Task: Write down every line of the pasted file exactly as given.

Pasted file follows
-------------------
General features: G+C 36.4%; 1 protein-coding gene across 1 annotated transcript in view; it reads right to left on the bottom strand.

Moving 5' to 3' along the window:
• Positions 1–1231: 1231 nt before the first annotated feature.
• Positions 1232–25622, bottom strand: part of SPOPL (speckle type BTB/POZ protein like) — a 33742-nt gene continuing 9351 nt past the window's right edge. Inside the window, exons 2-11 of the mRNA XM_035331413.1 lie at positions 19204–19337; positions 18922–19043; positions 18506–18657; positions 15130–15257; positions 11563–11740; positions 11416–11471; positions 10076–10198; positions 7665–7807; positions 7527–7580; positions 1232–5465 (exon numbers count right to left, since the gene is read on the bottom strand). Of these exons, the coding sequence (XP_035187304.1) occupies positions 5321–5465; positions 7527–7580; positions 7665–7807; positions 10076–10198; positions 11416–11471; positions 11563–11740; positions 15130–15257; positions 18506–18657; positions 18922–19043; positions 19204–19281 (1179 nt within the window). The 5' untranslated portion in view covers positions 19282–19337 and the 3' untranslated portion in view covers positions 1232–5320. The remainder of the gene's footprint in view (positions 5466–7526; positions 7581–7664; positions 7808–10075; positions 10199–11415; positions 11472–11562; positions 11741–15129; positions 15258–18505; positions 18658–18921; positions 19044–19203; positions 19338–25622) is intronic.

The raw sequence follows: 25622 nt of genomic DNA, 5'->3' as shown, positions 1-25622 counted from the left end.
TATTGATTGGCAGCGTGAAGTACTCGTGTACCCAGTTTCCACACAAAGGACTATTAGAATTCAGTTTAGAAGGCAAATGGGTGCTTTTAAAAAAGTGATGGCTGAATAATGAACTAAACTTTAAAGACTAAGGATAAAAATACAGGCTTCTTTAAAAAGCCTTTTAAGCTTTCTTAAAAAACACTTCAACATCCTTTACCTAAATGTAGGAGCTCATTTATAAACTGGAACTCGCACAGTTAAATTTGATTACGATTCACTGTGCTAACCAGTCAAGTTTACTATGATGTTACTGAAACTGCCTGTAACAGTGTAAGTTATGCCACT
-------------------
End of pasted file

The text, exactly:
General features: G+C 36.4%; 1 protein-coding gene across 1 annotated transcript in view; it reads right to left on the bottom strand.

Moving 5' to 3' along the window:
• Positions 1–1231: 1231 nt before the first annotated feature.
• Positions 1232–25622, bottom strand: part of SPOPL (speckle type BTB/POZ protein like) — a 33742-nt gene continuing 9351 nt past the window's right edge. Inside the window, exons 2-11 of the mRNA XM_035331413.1 lie at positions 19204–19337; positions 18922–19043; positions 18506–18657; positions 15130–15257; positions 11563–11740; positions 11416–11471; positions 10076–10198; positions 7665–7807; positions 7527–7580; positions 1232–5465 (exon numbers count right to left, since the gene is read on the bottom strand). Of these exons, the coding sequence (XP_035187304.1) occupies positions 5321–5465; positions 7527–7580; positions 7665–7807; positions 10076–10198; positions 11416–11471; positions 11563–11740; positions 15130–15257; positions 18506–18657; positions 18922–19043; positions 19204–19281 (1179 nt within the window). The 5' untranslated portion in view covers positions 19282–19337 and the 3' untranslated portion in view covers positions 1232–5320. The remainder of the gene's footprint in view (positions 5466–7526; positions 7581–7664; positions 7808–10075; positions 10199–11415; positions 11472–11562; positions 11741–15129; positions 15258–18505; positions 18658–18921; positions 19044–19203; positions 19338–25622) is intronic.

The raw sequence follows: 25622 nt of genomic DNA, 5'->3' as shown, positions 1-25622 counted from the left end.
TATTGATTGGCAGCGTGAAGTACTCGTGTACCCAGTTTCCACACAAAGGACTATTAGAATTCAGTTTAGAAGGCAAATGGGTGCTTTTAAAAAAGTGATGGCTGAATAATGAACTAAACTTTAAAGACTAAGGATAAAAATACAGGCTTCTTTAAAAAGCCTTTTAAGCTTTCTTAAAAAACACTTCAACATCCTTTACCTAAATGTAGGAGCTCATTTATAAACTGGAACTCGCACAGTTAAATTTGATTACGATTCACTGTGCTAACCAGTCAAGTTTACTATGATGTTACTGAAACTGCCTGTAACAGTGTAAGTTATGCCACT